The sixth circuit court of appeals heard six same sex-cases from four different states. One of which being Tennessee.
The battle over Tennessee's ban on gay marriage headed to federal court this week.
The Sixth Circuit Court of Appeals listened to arguments from Tennessee, as well as Kentucky, Ohio and Michigan, all of which ban same-sex marriage. But the court also heard from six same-sex couples from those four states. One of those couples, Valeria Tanco and Sophy Jesty, live in West Knoxville.
After this week's hearing, Tanco and Jesty believe they are one step closer to achieving their goal -- when Tennessee would be required to recognize their marriage.
The couple married in another state, where same-sex marriage is recognized, but moved to Tennessee shortly thereafter. Now, they find themselves fighting for that right. Their fight led them to Cincinnati, where they pleaded their case to a federal judge.
"I knew that the panel of judges of course wasn't going to give a decision right away. It might be a couple months until we hear what the decision is. So I wasn't expecting any quick turnaround on that," said Jesty.
Tanco, however, couldn't make the trip. She had the responsibility of staying at home and watching over the couple's four-month-old daughter, Amelia.
"I remember just thinking all day, 'when will I hear back from her? I need to know what's going on,'" Tanco said. "She called me from the road and the phone would cut in and out. I would have really liked to be there, but unfortunately both of us couldn't have gone."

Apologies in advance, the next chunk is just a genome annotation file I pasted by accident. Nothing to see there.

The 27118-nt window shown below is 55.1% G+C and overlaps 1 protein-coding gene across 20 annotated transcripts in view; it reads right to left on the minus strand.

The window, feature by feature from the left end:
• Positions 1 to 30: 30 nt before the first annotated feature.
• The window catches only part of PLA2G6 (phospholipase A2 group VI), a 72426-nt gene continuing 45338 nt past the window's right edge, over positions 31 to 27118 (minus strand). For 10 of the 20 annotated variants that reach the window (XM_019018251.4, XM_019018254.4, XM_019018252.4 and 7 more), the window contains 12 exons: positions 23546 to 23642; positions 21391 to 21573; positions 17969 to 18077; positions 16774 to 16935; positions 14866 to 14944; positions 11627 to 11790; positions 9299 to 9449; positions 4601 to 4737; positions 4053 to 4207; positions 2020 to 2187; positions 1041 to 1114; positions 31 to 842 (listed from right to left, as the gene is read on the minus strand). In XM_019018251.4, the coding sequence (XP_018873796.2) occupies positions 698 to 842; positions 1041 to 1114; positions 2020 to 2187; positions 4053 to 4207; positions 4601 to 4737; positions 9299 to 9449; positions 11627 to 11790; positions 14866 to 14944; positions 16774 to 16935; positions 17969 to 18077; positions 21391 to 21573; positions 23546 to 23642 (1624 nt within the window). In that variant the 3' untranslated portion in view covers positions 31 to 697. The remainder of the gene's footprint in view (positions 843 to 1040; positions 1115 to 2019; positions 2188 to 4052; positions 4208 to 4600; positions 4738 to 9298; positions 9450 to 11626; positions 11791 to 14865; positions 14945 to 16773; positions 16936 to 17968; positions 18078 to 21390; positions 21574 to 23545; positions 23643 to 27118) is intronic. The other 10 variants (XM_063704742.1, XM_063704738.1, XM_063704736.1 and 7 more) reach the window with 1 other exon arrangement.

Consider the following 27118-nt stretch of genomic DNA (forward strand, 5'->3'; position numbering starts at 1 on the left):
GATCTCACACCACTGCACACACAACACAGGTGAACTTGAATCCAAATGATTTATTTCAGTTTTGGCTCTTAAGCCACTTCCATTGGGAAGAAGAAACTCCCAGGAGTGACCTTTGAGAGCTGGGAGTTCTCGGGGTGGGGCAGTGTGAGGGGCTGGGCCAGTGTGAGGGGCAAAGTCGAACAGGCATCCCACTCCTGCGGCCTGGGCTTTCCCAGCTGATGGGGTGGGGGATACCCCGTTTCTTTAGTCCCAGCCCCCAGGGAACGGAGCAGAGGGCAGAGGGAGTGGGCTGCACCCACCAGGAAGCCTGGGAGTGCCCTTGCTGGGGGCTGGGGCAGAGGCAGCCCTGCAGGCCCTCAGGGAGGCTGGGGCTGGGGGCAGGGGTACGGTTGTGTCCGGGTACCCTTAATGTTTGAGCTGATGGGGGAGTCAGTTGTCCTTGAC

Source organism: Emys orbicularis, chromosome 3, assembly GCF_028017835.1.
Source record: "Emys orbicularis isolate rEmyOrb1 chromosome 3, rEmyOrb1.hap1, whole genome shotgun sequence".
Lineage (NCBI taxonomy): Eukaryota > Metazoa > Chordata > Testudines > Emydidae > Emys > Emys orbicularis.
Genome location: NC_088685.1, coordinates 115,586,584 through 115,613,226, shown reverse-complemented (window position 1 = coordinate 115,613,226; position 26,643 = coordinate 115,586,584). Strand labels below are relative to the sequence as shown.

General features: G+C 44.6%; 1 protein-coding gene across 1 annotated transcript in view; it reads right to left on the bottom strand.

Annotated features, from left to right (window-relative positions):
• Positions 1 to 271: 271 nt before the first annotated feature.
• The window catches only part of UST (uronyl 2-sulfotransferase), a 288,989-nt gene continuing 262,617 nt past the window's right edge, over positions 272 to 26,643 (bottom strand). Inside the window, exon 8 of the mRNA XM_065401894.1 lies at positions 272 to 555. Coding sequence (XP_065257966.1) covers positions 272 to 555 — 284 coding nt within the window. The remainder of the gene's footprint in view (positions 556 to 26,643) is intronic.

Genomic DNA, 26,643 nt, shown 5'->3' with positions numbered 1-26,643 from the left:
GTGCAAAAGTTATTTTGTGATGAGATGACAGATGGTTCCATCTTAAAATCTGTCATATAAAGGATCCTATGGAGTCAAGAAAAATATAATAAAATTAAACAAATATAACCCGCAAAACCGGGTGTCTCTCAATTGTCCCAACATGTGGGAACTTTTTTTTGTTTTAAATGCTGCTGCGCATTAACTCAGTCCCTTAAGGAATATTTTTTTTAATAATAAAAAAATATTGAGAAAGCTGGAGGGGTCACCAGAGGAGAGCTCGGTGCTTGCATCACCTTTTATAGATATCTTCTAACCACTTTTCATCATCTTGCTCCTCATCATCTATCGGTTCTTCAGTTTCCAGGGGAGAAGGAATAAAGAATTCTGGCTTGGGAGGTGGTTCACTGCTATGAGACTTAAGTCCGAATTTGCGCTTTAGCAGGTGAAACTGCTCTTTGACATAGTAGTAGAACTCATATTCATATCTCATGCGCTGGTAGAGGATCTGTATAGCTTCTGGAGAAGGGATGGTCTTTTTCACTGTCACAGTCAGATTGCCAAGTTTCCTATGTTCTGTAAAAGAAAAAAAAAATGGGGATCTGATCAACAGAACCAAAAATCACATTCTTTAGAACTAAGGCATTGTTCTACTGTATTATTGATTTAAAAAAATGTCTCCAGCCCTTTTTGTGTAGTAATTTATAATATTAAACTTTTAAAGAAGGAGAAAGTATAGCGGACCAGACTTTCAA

But Jesty saw first-person the back and forth between the states, and the residents looking for equal rights.
"It was a big moment. And it was certainly the first time I have heard oral arguments before the court on this issue. It was really moving. It was touching. I was touched," said Jesty. And she felt the support inside and out of the courthouse.
"I think that there is so much momentum now for marriage equality that my feeling is that there is an end in sight. And hopefully it's not too far away now. Maybe within the next few years even."
As they continue to fight, they hope to change the future, to make the world a better place for everyone; especially for their daughter, Amelia.
"Families come in so many different shapes and forms these days that I think all we are trying to do is show Amelia that hers is as valid as any others," said Tanco.
For now, Jesty and Tanco are waiting out the appeals process. They believe this case, whatever the outcome is at the appeals level, will eventually be taken to the US Supreme Court.
There, they feel confident they all their work will have been worth it.